Raid on the Medway – Arnold Bloem, 1667

RAID ON THE MEDWAY, ONE OF THE GREATEST VICTORIES IN DUTCH MARITIME HISTORY “Disegno dell’ingresso, et abbrueciamento di vascelli Inglesi…

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Disegno dell’ingresso, et abbrueciamento di vascelli Inglesi fatto da’ gli Olandesi nella riviera di Hattan” [Representation of the entrance of Chatham and the burning of English ships by the Dutch.] Etching with engraving made by Arnold (or Adriaan) Bloem in 1667. Size: 30.2 × 37.5 cm.

During the Second Anglo-Dutch War in June 1667, a successful attack was conducted by the Dutch navy on English warships laid up in the fleet anchorages off Chatham Dockyard. At the time, the fortress of Upnor Castle and a barrier chain called the “Gillingham Line” were supposed to protect the English ships.

The Dutch, under nominal command of Willem Joseph van Ghent and Lieutenant-Admiral Michiel de Ruyter, over several days bombarded and captured the town of Sheerness, sailed up the Thames estuary to Gravesend, then sailed into the River Medway to Chatham and Gillingham, where they engaged fortifications with cannon fire, burned or captured three capital ships and ten more ships of the line, and captured and towed away the flagship of the English fleet, HMS Royal Charles.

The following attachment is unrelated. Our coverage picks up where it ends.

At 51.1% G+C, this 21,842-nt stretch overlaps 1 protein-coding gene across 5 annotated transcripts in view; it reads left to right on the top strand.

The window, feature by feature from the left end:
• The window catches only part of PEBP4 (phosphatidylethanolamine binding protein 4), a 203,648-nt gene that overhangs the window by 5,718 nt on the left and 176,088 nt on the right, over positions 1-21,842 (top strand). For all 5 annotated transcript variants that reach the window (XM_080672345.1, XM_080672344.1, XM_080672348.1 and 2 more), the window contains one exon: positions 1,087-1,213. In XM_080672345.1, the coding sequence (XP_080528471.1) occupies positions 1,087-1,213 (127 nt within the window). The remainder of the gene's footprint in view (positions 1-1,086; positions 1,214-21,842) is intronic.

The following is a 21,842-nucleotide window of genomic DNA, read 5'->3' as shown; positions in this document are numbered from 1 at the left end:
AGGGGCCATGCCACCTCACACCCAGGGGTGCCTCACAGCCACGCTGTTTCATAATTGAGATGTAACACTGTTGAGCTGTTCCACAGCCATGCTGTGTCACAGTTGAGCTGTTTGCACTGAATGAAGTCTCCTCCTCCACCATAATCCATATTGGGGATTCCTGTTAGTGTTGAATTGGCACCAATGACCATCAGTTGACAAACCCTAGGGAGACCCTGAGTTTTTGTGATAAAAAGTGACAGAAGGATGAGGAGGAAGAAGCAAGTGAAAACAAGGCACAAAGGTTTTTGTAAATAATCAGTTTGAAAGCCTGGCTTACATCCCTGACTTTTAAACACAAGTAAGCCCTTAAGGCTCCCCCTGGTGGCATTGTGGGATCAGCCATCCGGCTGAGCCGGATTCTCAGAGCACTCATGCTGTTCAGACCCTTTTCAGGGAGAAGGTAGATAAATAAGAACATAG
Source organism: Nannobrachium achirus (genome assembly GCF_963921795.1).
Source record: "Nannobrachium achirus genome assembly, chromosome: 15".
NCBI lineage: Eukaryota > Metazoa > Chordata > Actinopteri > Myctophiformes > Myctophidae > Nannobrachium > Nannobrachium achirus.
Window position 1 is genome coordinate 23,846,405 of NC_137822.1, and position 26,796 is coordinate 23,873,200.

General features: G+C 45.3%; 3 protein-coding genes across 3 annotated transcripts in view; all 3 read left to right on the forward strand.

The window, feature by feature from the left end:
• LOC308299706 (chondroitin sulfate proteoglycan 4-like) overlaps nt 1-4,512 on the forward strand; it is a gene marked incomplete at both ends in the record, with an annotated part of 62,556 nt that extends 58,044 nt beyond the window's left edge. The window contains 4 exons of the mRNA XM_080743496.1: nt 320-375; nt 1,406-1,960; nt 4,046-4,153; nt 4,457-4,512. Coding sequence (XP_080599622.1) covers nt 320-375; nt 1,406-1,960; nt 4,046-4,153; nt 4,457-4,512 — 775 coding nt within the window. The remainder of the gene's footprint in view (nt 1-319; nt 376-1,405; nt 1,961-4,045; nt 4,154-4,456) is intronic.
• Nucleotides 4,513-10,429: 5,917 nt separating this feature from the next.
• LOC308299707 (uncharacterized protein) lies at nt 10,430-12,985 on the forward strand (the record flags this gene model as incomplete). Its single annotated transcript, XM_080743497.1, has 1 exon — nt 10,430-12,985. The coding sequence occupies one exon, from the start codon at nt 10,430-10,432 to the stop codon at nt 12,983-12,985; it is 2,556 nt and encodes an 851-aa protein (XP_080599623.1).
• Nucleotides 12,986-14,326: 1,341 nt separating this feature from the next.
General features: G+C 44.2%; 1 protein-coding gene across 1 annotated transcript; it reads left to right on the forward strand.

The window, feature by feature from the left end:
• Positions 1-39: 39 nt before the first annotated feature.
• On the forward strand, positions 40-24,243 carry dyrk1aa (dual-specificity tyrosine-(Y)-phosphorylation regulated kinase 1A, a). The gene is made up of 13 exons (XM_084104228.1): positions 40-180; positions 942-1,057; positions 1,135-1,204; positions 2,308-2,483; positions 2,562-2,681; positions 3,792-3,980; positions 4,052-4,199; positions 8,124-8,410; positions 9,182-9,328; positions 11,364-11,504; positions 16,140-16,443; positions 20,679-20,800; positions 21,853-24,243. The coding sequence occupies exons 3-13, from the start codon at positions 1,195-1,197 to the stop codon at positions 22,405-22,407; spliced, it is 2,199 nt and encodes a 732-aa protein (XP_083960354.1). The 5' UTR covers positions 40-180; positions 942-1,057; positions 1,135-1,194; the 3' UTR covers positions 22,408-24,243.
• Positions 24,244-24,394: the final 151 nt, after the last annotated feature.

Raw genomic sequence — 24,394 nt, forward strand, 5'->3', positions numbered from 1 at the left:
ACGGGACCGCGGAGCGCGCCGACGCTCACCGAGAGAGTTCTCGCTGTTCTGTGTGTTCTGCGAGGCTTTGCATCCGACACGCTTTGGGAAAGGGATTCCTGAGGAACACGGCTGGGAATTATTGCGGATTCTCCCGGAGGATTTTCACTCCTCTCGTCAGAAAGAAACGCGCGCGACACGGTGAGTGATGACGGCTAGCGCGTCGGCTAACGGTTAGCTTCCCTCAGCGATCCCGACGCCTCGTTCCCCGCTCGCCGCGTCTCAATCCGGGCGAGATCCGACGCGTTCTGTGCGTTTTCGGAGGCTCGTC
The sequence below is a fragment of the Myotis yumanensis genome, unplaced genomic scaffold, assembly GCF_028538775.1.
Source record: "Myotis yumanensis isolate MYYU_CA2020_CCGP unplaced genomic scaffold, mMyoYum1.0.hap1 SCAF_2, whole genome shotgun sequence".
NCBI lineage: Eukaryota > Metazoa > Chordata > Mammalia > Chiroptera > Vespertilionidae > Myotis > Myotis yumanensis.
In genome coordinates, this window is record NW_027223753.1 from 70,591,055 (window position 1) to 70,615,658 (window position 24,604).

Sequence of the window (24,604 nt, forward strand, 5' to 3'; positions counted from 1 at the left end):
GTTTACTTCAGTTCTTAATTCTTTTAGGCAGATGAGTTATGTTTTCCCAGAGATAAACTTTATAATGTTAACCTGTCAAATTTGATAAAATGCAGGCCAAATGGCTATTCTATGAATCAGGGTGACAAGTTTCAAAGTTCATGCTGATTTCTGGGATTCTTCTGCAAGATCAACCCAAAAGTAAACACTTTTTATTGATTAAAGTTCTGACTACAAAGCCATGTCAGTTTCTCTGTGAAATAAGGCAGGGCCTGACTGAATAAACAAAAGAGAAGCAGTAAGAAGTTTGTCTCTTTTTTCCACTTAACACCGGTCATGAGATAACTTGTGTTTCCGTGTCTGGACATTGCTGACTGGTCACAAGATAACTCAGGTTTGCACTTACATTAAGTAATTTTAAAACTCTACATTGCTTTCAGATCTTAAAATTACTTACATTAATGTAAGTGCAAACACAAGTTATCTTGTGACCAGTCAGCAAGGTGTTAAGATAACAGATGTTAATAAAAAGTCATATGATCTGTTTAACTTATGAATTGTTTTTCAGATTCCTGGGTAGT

Politically, the raid was disastrous for the war plans of Charles II of England. It led to a quick end to the war, and a favourable peace for the Dutch. It was one of the worst defeats in the Royal Navy‘s history, and one of the worst suffered by the British military. From a Dutch perspective, the Raid on the Medway is considered one of the greatest victories in Dutch maritime history.

Literature: Frederik Muller – De Nederlandsche geschiedenis in platen : beredeneerde beschrijving van Nederlandsche historieplaten, zinneprenten en historische kaarten, I, p. 323, no. 2213-d.

Price: Euro 650,-